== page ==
yotg discussion (spoilers)

Tanaqui tweaver at imbolc.ucc.ie
Wed Jan 3 00:30:54 EST 2001


 
+ > But the characters were wonderful, and the description of the university
+ > life, and how everyone interacted.  AND MELISSA WAS NOT A COMPLETE MORON.
+ 
+ Well, perhaps not.  But _twenty_ gold for those model essays?  I thought the
+ going rate was eight!

Well, this is why Policant is a good guy to drag out of stasis. Having a
teacher who will *make* her think is a rather good thing. The sort of teacher
who yells at Cat for using his off/right hand or terrifies Clistoffer into
using his originality with structure or makes Viv in _Time City_ come up with
original, if odd, translations is probably the Right Sort for people very
tentative about their own abilities. It still seems kind of odd to frighten
people into being more assertive, but hey, in DWJ it works. Books are fine for
the sort of people who will notice that the questions and answers don't form
static models, and will argue stuff around in their brain until it demands some
expression, but that's by no means everyone.

Melissa has looks, and money, and mousey meekness - and *potential*. Getting
a degree with nicely-underlined chapter headings and model essays and exam
technique is all very well, but it would fit her only for a future where being
a happy little worker unit is a good thing. And Mr Chesney is gone gone gone.
For the same reason she didn't write the essays in the first place, she is not
the most perfect of negotiators. In fact, she probably needs a good in loco
parentis situation while she works on her own interests. Like the world, she
needs to break out of the exploitation loop, and like the world, she intends
to do that.

Our consensus reality model of method is nowhere near as strong as the
magical way of using natural talent and a trained grasp of fundamentals and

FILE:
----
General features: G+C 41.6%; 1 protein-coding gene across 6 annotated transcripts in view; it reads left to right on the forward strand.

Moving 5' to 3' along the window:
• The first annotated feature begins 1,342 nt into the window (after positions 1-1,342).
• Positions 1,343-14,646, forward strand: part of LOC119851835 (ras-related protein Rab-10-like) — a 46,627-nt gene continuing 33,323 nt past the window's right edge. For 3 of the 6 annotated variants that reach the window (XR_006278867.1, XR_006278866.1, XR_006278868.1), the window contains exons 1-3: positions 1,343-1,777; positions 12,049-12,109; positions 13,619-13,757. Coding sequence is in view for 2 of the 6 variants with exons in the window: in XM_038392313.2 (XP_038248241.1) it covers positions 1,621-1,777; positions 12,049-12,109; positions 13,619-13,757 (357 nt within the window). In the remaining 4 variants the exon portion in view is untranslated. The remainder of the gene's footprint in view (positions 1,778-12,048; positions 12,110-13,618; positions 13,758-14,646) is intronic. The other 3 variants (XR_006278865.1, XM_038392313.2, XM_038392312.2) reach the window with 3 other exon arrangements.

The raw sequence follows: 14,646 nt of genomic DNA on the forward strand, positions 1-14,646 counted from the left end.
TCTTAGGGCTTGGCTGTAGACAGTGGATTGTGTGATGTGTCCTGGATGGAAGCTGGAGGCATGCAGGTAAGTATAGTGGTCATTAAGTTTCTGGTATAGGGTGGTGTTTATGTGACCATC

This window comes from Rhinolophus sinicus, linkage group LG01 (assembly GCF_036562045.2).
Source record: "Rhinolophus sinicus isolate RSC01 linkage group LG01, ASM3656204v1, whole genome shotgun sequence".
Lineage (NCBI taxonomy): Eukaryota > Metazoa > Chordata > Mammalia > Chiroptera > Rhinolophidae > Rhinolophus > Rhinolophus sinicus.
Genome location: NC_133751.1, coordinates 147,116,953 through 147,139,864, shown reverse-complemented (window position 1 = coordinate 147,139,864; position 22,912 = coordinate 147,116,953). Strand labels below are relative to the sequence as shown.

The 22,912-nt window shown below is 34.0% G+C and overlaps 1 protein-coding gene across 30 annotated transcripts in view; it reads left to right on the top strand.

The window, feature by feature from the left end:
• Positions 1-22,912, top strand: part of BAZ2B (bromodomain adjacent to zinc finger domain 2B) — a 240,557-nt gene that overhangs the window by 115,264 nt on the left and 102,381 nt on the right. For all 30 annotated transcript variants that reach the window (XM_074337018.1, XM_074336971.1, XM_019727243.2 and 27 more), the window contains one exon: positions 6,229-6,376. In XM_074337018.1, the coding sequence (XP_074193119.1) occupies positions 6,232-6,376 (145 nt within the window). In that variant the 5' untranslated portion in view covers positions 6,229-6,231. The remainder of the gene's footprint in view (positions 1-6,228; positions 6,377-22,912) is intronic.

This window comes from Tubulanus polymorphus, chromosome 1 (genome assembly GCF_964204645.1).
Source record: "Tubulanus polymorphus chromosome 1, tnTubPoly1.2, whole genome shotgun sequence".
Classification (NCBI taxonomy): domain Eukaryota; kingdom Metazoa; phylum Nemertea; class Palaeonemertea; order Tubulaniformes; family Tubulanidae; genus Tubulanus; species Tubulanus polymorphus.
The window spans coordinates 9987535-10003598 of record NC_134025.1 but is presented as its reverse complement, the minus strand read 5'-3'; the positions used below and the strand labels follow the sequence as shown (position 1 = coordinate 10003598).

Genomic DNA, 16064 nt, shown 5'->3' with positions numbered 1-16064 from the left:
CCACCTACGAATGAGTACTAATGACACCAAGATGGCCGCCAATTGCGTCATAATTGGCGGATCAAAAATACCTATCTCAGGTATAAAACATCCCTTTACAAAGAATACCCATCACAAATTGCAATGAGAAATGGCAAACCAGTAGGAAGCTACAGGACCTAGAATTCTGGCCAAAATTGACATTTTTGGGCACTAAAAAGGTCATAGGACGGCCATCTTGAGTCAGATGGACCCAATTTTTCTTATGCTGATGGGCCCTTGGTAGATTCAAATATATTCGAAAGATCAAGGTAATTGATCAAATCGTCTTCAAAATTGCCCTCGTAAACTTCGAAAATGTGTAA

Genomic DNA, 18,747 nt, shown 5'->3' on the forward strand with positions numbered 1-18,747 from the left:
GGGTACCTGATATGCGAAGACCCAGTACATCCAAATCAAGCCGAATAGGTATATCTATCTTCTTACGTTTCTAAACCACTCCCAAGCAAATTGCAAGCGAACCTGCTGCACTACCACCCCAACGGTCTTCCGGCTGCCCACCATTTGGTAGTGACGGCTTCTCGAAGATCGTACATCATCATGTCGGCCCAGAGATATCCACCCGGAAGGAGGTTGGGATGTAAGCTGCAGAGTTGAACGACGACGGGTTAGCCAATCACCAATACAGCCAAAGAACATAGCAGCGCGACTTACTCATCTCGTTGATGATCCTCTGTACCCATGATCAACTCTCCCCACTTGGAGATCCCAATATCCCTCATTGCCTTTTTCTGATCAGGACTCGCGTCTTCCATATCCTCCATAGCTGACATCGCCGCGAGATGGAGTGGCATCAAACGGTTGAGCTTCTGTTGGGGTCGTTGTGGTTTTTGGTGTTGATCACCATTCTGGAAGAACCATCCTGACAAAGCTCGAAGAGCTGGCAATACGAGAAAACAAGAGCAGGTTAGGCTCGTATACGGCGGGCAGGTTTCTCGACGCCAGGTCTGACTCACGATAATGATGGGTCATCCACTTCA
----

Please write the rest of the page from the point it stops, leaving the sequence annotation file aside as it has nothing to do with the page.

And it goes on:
techniques to Just Do Stuff. Gwendolyn's management of Cat is quite impressive,
in a technical way, but nothing like as enjoyable as seeing Eric Chant get on
track to using his abilities (just as Christopher Chant did before him).
 
I'm just not qualified to comment on pair-bonding, because I'm aware that I'm
rather deviant from the norm here, in both directions. More than one lover of
more than one sex *and* more alone-time go into my model: that sort of thing 
has to go in the "weird things most people do" ;-) bin. I agree with whoever it
was who said that often there's a Spark at First Sight: most of my friends are
people with whom I had some immediate consonance (either we immediately started 
bellicose intellectual exchanges, or we were actually friendly), but as far as
knowing what the rest of your life is and mapping on a Partner's concerns, I'm
in the dark. There did seem to be more than there usually is in literature, but
perhaps that's because there really is something to this notion that University
is where smart young things find their Life Partners. <iggerant shrug>

Tanaqui
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